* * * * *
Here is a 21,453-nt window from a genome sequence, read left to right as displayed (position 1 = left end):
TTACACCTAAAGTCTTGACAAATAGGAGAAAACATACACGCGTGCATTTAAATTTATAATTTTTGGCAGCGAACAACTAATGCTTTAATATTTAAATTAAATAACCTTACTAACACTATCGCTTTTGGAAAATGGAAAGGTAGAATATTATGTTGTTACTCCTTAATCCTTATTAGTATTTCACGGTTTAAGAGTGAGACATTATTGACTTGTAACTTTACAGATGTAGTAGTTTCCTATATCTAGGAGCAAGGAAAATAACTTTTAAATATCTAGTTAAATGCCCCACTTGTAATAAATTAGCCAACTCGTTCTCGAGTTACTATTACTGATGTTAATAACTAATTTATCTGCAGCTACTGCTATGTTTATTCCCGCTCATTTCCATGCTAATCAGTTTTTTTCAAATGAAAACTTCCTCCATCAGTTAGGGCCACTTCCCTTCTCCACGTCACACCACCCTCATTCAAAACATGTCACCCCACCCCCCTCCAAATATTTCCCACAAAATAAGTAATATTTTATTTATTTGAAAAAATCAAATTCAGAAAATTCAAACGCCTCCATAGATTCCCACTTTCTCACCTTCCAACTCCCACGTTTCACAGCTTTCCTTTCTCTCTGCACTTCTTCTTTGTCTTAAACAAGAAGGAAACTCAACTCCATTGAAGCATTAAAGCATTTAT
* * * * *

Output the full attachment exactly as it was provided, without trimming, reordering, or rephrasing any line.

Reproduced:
Here is a 21,453-nt window from a genome sequence, read left to right as displayed (position 1 = left end):
TTACACCTAAAGTCTTGACAAATAGGAGAAAACATACACGCGTGCATTTAAATTTATAATTTTTGGCAGCGAACAACTAATGCTTTAATATTTAAATTAAATAACCTTACTAACACTATCGCTTTTGGAAAATGGAAAGGTAGAATATTATGTTGTTACTCCTTAATCCTTATTAGTATTTCACGGTTTAAGAGTGAGACATTATTGACTTGTAACTTTACAGATGTAGTAGTTTCCTATATCTAGGAGCAAGGAAAATAACTTTTAAATATCTAGTTAAATGCCCCACTTGTAATAAATTAGCCAACTCGTTCTCGAGTTACTATTACTGATGTTAATAACTAATTTATCTGCAGCTACTGCTATGTTTATTCCCGCTCATTTCCATGCTAATCAGTTTTTTTCAAATGAAAACTTCCTCCATCAGTTAGGGCCACTTCCCTTCTCCACGTCACACCACCCTCATTCAAAACATGTCACCCCACCCCCCTCCAAATATTTCCCACAAAATAAGTAATATTTTATTTATTTGAAAAAATCAAATTCAGAAAATTCAAACGCCTCCATAGATTCCCACTTTCTCACCTTCCAACTCCCACGTTTCACAGCTTTCCTTTCTCTCTGCACTTCTTCTTTGTCTTAAACAAGAAGGAAACTCAACTCCATTGAAGCATTAAAGCATTTAT